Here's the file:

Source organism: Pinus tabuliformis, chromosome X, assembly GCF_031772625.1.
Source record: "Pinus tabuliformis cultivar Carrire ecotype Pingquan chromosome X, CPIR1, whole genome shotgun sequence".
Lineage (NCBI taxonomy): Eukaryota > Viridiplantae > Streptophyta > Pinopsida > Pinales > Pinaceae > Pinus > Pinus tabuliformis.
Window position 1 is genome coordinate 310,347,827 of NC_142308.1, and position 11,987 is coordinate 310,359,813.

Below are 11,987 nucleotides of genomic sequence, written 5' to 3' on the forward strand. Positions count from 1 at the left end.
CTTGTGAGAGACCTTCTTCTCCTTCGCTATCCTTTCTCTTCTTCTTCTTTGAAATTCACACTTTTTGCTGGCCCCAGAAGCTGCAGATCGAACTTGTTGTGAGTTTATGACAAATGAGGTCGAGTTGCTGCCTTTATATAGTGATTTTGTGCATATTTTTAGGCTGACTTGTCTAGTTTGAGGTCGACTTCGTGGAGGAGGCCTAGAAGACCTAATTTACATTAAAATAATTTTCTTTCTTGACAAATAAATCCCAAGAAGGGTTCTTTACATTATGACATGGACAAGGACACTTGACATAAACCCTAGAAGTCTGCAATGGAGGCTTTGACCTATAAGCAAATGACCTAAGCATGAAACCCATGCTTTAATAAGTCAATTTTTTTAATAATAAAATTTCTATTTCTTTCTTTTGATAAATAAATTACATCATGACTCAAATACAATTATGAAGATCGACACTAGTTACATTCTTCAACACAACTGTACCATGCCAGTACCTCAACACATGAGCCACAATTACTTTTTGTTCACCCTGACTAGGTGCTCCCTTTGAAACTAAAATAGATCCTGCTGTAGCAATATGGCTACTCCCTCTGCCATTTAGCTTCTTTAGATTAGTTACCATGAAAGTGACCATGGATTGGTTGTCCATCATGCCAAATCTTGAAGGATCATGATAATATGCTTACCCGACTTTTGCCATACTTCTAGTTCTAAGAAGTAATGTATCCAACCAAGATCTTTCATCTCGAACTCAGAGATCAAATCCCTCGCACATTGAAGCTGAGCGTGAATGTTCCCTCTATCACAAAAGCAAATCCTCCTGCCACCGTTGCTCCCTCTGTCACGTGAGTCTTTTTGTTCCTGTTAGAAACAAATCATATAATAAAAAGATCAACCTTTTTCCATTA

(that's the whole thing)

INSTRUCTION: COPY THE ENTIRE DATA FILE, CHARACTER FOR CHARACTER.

Source organism: Pinus tabuliformis, chromosome X, assembly GCF_031772625.1.
Source record: "Pinus tabuliformis cultivar Carrire ecotype Pingquan chromosome X, CPIR1, whole genome shotgun sequence".
Lineage (NCBI taxonomy): Eukaryota > Viridiplantae > Streptophyta > Pinopsida > Pinales > Pinaceae > Pinus > Pinus tabuliformis.
Window position 1 is genome coordinate 310,347,827 of NC_142308.1, and position 11,987 is coordinate 310,359,813.

Below are 11,987 nucleotides of genomic sequence, written 5' to 3' on the forward strand. Positions count from 1 at the left end.
CTTGTGAGAGACCTTCTTCTCCTTCGCTATCCTTTCTCTTCTTCTTCTTTGAAATTCACACTTTTTGCTGGCCCCAGAAGCTGCAGATCGAACTTGTTGTGAGTTTATGACAAATGAGGTCGAGTTGCTGCCTTTATATAGTGATTTTGTGCATATTTTTAGGCTGACTTGTCTAGTTTGAGGTCGACTTCGTGGAGGAGGCCTAGAAGACCTAATTTACATTAAAATAATTTTCTTTCTTGACAAATAAATCCCAAGAAGGGTTCTTTACATTATGACATGGACAAGGACACTTGACATAAACCCTAGAAGTCTGCAATGGAGGCTTTGACCTATAAGCAAATGACCTAAGCATGAAACCCATGCTTTAATAAGTCAATTTTTTTAATAATAAAATTTCTATTTCTTTCTTTTGATAAATAAATTACATCATGACTCAAATACAATTATGAAGATCGACACTAGTTACATTCTTCAACACAACTGTACCATGCCAGTACCTCAACACATGAGCCACAATTACTTTTTGTTCACCCTGACTAGGTGCTCCCTTTGAAACTAAAATAGATCCTGCTGTAGCAATATGGCTACTCCCTCTGCCATTTAGCTTCTTTAGATTAGTTACCATGAAAGTGACCATGGATTGGTTGTCCATCATGCCAAATCTTGAAGGATCATGATAATATGCTTACCCGACTTTTGCCATACTTCTAGTTCTAAGAAGTAATGTATCCAACCAAGATCTTTCATCTCGAACTCAGAGATCAAATCCCTCGCACATTGAAGCTGAGCGTGAATGTTCCCTCTATCACAAAAGCAAATCCTCCTGCCACCGTTGCTCCCTCTGTCACGTGAGTCTTTTTGTTCCTGTTAGAAACAAATCATATAATAAAAAGATCAACCTTTTTCCATTA